I received this book for free from NetGalley in exchange for an honest review. This does not affect my opinion of the book or the content of my review.
Series: Paradox #2
Published by Orbit Books on February 25, 2014
Genres: Adult, Sci-Fi
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Devi Morris has a lot of problems. And not the fun, easy-to-shoot kind either.
After a mysterious attack left her short several memories and one partner, she's determined to keep her head down, do her job, and get on with her life. But even though Devi's not actually looking for it -- trouble keeps finding her. She sees things no one else can, the black stain on her hands is growing, and she is entangled with the cook she's supposed to hate.
But when a deadly crisis exposes far more of the truth than she bargained for, Devi discovers there's worse fates than being shot, and sometimes the only people you can trust are the ones who want you dead.
It’s no secret that I loved Rachel Bach’s first Paradox novel earlier this year. So much about it was spot on, but none more so than main character and narrator Deviana “Devi” Morris. Her outing and characterization in that series opener (titled Fortune’s Pawn) — that ball of action and battles and romantic chemistry like WHOA in SPAAACE that it was — was pitch perfect. It was balls to the wall awesome, labelled the Most Jessie of all Jessie Books, and it made an impression.
So to say I was excited for Honor’s Knight is a tad of an understatement. Oh boy, did it deliver a nearly perfect reading experience for a science fiction fan. Give me strong, capable, complete characters like this Paradoxian merc any day. Give me complicated and original plots like these and my SF/F addiction will go on unimpeded. Devi is arrogant and always ready for a fight, but she’s also compassionate, smart, and careful. She’s easily the most dynamic character, and it’s hard to resist getting sucked into her fanclub. I can’t say that I relate to her/everything she goes through (with my Earthbound and only regular ass-kicking abilities) on any kind of personal level, but I love her POV. She makes some dumb mistakes, and is far from immune from pain, but that only reinforced how Devi feels real in a way few main characters ever are.
Despite the comfortable familiarity of reading her inner monologue and narration, Devi is wrestling with all new threats here in book two. This isn’t a retread of the first book or a plotless, meandering story — Bach is actively building something big with her series. Each book adds to the overall picture; we, the audience, just are too close too see it clearly yet. We saw peeks of it beginning in Fortune’s Pawn, but ever so slightly, she draws back the curtain even more here in Honor’s Knight. It’s a pretty compelling and crazy plot — one that somehow makes invisible space monsters, government conspiracies, unchecked agencies with unlimited power altogether believable — but Bach sells it. Or rather, she sells it through Devi.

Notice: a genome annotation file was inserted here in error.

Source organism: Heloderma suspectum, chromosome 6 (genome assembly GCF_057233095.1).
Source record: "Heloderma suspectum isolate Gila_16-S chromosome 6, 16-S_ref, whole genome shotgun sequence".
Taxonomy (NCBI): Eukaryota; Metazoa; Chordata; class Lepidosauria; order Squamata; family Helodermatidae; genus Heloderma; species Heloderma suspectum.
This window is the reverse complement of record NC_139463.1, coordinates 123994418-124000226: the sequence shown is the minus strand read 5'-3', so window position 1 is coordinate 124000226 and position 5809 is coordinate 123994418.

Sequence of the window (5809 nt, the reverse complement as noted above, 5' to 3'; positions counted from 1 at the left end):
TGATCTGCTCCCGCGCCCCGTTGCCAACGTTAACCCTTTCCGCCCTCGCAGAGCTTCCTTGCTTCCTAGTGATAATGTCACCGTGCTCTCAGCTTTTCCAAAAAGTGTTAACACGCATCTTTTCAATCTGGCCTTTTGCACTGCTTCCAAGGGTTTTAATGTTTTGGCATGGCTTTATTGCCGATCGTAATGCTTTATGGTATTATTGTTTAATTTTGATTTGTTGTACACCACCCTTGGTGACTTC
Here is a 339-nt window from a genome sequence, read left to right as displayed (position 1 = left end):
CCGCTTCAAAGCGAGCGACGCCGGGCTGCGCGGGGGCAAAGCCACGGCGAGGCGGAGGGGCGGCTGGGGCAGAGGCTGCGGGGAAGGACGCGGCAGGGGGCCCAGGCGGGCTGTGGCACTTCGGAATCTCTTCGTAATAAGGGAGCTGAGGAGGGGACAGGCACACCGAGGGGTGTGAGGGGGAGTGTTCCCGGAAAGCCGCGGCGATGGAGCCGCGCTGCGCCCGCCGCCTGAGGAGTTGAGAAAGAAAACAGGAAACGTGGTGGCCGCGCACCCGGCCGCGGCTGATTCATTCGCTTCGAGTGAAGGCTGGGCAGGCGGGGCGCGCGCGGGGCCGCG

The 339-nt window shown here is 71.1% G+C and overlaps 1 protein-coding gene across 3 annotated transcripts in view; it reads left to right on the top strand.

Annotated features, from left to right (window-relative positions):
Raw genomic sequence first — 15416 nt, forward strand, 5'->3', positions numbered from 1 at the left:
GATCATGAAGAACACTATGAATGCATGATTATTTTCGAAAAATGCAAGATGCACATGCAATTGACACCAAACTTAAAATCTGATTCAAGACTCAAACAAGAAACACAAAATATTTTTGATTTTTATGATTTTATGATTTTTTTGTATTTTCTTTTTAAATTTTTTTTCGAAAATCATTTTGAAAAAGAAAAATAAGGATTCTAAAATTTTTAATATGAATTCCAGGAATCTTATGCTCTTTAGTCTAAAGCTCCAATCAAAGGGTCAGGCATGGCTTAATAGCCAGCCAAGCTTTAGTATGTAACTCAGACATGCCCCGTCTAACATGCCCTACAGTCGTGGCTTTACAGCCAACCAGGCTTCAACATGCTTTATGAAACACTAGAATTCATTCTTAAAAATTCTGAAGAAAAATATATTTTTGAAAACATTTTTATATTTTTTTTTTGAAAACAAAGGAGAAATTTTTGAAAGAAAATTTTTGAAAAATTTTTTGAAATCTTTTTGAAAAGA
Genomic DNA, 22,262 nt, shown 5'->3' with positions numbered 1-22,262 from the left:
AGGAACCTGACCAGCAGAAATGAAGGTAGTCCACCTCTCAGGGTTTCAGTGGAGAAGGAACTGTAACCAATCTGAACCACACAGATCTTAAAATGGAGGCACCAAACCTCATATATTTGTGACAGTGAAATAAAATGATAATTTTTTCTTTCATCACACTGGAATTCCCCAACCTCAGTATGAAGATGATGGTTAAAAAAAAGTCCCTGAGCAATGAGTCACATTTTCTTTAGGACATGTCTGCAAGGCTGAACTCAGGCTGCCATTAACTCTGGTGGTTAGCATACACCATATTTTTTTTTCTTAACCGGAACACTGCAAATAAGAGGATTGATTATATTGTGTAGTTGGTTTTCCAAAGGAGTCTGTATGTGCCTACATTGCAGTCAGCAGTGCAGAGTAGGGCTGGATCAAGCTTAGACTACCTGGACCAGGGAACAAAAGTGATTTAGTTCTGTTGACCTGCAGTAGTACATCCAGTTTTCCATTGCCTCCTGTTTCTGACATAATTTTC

Though the same Firelfy-esque team we got to see in the first book surrounds Devi to a lesser extent here, but Honor’s Knight, for all purposes, should really be called Devi Morris Kicks Major Ass in Space Part 2. Once again, this is Devi’s show, and we’re all just here for the thrill and vicarious danger constantly threatening her from the first chapter until the last page. Other characters can hold their own, but none has the charisma or allure of Devi and Rupert. The bones are there (Caldswell’s past seems like a minefield of interesting), but the author has yet to create three full dimensions for Mabel/Nova/Basil. It’s refreshing to see the romance complications play out from the first book for both Devi and continuity’s sake, but they can admittedly feel like a distraction from the more important events taking place elsewhere. That said, this is not a book devoid of feels and I felt for more than just my ship by the end of the novel.
As always with books about SPAAAAAAACE, I’m all about the alien races and the tech. In the first book, we are introduced to the aeons, xith’cal, and lelgis but here the characters interact with each race in a much more meaningful (and plot-relevant) fashion. We get information about aeons and their home worlds, how the xith’cal operate, and more time with the lelgis. Not all is explained — the continued confusion around plasmex and its uses is frustrating — but I’m sold on this universe, its creatures and hyperspace that Bach has envisioned. It’s wide, it’s varied, and it’s different. It’s fun to explore, though these books lean very hard on the “shoot’em up ” rather than “explore and learn!” scale of science fiction.
Basically, this is epic epicness in SPAAAACE and if you like badass female characters who shoot first and ask later, Devi is your girl and this is your book.